As a professional you can’t talk about food without having a sense of food culture in the back of your mind. But with the case of Kolding, one could claim that we have forgotten our food culture – or have we?
One indication could be that Kolding is known as “Slicetown” because the city has the highest number of pizzerias per inhabitant in Denmark – hint, we eat a lot of pizza! So to find out more and truly understand the current state of the food culture and behaviour in Kolding, we decided to conduct a baseline study to provide us with more knowledge of our starting point.
We conducted the survey in collaboration with Klima X. The purpose of the research was to examine the food behaviour of the citizens of Kolding and to understand, how much they engage in sustainable food, what motivates the citizens and the key barriers for acceptance and selection. The survey was sent out in June and 1900 citizens participated in the survey – which is a high participation.
About the survey
Period: the survey took place in the period of June 7th-30th 2022
Method: Quantitative survey, sent out via E-boks (digital government mailbox)
Respondents: +1900 people, citizens in the municipally of Kolding age 15 years and above
The results of the survey were presented on the 14th of September at a workshop held in the Sustainability House of Kolding. For this workshop we had invited everybody with an interest in sustainable food – local politicians, food producers and farmers, kitchen workers, students, and citizens. On the night of the workshop, we were around 30 participants including representatives from all parts of Kolding’s food system.
Local food producer Hanegal served us a vegetable curry, and Easyfood served an upcycled beer made from bread. Photo by Laura Kohl.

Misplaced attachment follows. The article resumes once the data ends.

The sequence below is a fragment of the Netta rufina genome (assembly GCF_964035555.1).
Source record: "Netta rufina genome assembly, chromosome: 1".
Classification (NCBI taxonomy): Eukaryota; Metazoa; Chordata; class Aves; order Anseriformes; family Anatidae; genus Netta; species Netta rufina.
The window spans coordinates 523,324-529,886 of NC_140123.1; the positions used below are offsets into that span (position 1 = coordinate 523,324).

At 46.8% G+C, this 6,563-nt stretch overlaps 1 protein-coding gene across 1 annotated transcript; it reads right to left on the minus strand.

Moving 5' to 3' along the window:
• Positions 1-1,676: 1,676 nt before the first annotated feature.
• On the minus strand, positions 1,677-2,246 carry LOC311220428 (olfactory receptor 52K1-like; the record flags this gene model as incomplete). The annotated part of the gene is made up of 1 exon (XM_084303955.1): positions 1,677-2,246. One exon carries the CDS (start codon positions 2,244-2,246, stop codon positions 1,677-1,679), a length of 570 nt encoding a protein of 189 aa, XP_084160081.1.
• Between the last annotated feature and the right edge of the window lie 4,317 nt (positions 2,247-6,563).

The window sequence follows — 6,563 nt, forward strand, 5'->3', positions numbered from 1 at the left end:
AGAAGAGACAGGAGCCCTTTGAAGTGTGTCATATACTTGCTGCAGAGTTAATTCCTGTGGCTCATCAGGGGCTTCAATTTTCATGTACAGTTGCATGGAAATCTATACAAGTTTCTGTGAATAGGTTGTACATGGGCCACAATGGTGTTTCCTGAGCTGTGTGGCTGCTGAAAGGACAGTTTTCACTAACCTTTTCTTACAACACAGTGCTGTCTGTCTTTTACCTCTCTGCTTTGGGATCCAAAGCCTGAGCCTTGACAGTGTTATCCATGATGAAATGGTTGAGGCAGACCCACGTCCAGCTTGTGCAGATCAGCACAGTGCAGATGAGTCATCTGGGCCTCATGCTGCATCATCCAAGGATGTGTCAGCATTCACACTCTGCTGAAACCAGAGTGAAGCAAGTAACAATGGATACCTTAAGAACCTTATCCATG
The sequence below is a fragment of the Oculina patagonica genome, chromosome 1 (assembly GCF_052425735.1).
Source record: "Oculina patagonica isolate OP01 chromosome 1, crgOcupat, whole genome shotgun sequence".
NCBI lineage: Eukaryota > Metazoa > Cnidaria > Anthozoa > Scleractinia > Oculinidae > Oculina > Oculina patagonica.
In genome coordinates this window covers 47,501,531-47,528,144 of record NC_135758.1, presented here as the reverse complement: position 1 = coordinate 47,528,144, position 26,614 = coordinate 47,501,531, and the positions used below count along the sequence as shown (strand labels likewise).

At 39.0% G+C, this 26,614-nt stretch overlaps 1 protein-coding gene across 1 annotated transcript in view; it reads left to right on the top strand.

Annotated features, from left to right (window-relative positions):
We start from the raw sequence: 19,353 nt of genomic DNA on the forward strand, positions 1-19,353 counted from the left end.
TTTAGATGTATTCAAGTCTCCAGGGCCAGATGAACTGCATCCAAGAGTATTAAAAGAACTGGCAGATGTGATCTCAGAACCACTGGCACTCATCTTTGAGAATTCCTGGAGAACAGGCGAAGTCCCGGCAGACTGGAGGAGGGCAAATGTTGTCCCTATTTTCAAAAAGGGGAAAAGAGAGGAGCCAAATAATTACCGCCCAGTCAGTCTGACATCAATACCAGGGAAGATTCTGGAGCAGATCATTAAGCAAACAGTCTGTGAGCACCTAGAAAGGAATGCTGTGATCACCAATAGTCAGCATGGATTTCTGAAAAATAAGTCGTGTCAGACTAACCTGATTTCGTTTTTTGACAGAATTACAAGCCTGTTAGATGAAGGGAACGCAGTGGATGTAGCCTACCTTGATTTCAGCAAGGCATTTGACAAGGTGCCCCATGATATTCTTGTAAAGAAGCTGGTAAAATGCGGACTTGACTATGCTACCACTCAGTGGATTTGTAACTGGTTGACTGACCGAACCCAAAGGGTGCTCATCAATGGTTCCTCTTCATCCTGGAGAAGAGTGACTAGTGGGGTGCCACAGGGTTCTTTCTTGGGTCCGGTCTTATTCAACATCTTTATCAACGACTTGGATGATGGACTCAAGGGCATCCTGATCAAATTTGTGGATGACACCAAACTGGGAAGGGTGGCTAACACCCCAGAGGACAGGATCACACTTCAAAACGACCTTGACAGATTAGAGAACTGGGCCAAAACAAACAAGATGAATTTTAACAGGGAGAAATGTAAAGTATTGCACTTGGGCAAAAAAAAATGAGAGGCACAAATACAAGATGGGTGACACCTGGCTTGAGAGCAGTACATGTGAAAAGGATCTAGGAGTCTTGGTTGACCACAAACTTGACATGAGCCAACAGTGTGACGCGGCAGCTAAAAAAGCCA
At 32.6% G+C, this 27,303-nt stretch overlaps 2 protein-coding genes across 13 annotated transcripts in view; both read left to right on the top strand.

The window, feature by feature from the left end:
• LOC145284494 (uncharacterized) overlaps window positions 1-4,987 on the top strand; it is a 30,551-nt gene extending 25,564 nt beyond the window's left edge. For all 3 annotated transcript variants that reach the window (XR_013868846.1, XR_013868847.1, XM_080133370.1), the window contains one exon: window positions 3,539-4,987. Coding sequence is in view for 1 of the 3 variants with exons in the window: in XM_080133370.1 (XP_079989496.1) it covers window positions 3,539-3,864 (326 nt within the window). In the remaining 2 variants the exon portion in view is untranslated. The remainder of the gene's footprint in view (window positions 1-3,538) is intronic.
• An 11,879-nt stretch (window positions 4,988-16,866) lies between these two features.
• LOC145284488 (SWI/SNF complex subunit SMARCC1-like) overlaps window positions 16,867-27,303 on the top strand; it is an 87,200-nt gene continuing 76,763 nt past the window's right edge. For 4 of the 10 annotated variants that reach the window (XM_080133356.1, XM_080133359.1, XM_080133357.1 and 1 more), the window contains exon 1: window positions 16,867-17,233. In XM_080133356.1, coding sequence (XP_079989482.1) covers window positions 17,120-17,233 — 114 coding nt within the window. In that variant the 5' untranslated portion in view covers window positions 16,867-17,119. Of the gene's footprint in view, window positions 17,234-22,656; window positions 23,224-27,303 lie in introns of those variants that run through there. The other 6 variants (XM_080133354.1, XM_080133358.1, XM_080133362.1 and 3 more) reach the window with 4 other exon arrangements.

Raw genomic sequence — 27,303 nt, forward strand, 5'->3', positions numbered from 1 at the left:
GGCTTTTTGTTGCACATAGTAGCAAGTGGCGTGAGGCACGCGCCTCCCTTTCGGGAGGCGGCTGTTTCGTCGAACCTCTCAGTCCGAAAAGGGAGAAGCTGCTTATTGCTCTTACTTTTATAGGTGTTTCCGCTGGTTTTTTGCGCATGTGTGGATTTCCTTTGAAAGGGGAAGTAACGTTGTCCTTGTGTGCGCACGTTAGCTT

The workshop lasted 3 hours including: a presentation of the Fusilli project, a presentation of the results and insights of the survey by Klima X, a nice plant-based meal and upcycled beer, and exercises working with the insights of the survey. It covered different perspectives from all parts of the food system on challenges and possibilities and a visioning of how we wish the food culture of Kolding to be in 2050.
is a Danish NGO which aims to get everybody involved in the green transition. Their primary focus is everyday-related topics that must be converted into climate-friendly actions – like food habits.
The results of the survey were analyzed and presented by Klima X and here is what they found:
- The citizens of Kolding loves meat (above the national benchmark)
- It seems that many citizens of Kolding find sustainable food habits important, but still many choose not to eat sustainably. Some of the reasons are “habits”, lack of knowledge and inspiration. A lot of the participants in the survey asked for inspiration and knowledge of sustainable food.
- Price and quality are the most important factors when the citizens are grocery shopping, and “eating sustainable” is perceived to be more expensive.
- Taste is a key factor
- The biggest motivation for changing food habits to more sustainable options is nature and climate